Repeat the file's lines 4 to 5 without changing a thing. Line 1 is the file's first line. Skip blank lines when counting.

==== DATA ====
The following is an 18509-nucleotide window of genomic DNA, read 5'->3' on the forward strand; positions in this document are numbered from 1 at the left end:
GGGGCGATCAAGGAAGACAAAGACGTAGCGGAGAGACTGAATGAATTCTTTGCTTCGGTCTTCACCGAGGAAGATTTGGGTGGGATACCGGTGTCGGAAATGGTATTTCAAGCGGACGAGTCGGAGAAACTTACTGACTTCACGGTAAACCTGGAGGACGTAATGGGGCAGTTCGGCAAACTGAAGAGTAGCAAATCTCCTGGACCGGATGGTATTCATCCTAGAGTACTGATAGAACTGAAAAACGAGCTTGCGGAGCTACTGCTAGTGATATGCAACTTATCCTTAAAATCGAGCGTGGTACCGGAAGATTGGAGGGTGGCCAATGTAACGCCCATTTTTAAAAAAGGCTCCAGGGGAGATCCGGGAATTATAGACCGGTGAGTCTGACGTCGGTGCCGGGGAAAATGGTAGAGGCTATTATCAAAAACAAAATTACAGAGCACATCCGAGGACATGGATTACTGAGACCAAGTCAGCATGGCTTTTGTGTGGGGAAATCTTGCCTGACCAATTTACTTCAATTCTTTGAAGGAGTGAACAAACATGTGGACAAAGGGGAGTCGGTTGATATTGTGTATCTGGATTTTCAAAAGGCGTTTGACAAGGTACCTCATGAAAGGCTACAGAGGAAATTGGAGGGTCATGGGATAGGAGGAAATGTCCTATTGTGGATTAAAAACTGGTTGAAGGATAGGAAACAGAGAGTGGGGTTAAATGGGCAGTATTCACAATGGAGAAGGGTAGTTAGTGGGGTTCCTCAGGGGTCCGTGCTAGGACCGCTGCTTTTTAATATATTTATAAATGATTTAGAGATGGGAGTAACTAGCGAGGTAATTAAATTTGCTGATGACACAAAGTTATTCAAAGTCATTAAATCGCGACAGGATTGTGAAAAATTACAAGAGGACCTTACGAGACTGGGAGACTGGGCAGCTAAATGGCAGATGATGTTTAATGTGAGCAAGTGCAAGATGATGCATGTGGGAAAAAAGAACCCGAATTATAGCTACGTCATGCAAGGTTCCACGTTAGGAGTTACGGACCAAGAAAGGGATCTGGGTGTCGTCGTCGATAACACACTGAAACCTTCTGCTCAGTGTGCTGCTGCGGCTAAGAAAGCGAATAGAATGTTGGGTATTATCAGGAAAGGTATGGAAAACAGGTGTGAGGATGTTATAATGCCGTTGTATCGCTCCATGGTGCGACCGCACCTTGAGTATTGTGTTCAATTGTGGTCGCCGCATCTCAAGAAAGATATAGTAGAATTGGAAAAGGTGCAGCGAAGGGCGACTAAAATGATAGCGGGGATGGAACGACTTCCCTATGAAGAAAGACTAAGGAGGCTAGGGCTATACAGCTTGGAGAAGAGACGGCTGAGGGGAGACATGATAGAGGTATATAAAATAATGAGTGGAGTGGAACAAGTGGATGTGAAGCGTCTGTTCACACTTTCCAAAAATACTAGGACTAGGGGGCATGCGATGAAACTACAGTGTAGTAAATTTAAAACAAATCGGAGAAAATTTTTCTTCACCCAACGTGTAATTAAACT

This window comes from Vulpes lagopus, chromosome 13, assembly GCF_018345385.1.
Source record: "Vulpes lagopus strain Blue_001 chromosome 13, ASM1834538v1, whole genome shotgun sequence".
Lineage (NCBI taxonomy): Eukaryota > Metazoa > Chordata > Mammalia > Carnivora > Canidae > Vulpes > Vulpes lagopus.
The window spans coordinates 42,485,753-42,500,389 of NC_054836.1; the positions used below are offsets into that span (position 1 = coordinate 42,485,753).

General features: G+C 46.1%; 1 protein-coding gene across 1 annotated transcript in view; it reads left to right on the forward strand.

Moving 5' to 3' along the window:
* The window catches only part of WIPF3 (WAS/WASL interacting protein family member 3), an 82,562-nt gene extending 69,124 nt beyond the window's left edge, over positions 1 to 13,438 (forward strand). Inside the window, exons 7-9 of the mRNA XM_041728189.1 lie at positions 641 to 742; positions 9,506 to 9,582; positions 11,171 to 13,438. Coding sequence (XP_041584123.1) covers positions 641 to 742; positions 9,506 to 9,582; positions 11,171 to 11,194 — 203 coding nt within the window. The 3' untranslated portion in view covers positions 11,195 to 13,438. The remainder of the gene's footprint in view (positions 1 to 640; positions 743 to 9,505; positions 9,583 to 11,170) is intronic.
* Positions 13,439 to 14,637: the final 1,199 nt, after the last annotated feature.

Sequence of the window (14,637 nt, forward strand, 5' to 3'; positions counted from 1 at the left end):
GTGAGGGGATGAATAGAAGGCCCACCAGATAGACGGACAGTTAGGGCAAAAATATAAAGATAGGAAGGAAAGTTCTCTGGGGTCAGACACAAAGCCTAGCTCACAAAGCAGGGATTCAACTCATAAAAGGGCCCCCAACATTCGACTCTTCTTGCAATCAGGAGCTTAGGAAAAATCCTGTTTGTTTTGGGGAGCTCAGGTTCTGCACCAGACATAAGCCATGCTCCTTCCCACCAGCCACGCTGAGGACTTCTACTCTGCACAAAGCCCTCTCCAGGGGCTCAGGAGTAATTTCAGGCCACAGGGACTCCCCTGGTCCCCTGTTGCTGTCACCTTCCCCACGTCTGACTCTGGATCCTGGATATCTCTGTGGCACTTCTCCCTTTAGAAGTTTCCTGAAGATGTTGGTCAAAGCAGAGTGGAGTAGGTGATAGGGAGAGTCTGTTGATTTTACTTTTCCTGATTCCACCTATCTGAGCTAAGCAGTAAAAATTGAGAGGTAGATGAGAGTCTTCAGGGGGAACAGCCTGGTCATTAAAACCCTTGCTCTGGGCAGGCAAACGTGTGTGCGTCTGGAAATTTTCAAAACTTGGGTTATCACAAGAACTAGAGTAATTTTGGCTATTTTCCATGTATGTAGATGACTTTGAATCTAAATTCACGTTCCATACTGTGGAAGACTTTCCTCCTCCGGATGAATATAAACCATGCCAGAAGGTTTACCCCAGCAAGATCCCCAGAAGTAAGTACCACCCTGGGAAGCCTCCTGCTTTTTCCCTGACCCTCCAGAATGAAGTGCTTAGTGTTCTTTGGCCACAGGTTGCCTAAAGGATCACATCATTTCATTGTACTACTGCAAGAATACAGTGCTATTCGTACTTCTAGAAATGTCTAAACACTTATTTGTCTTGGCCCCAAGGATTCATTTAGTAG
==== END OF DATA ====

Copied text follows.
Source record: "Vulpes lagopus strain Blue_001 chromosome 13, ASM1834538v1, whole genome shotgun sequence".
Lineage (NCBI taxonomy): Eukaryota > Metazoa > Chordata > Mammalia > Carnivora > Canidae > Vulpes > Vulpes lagopus.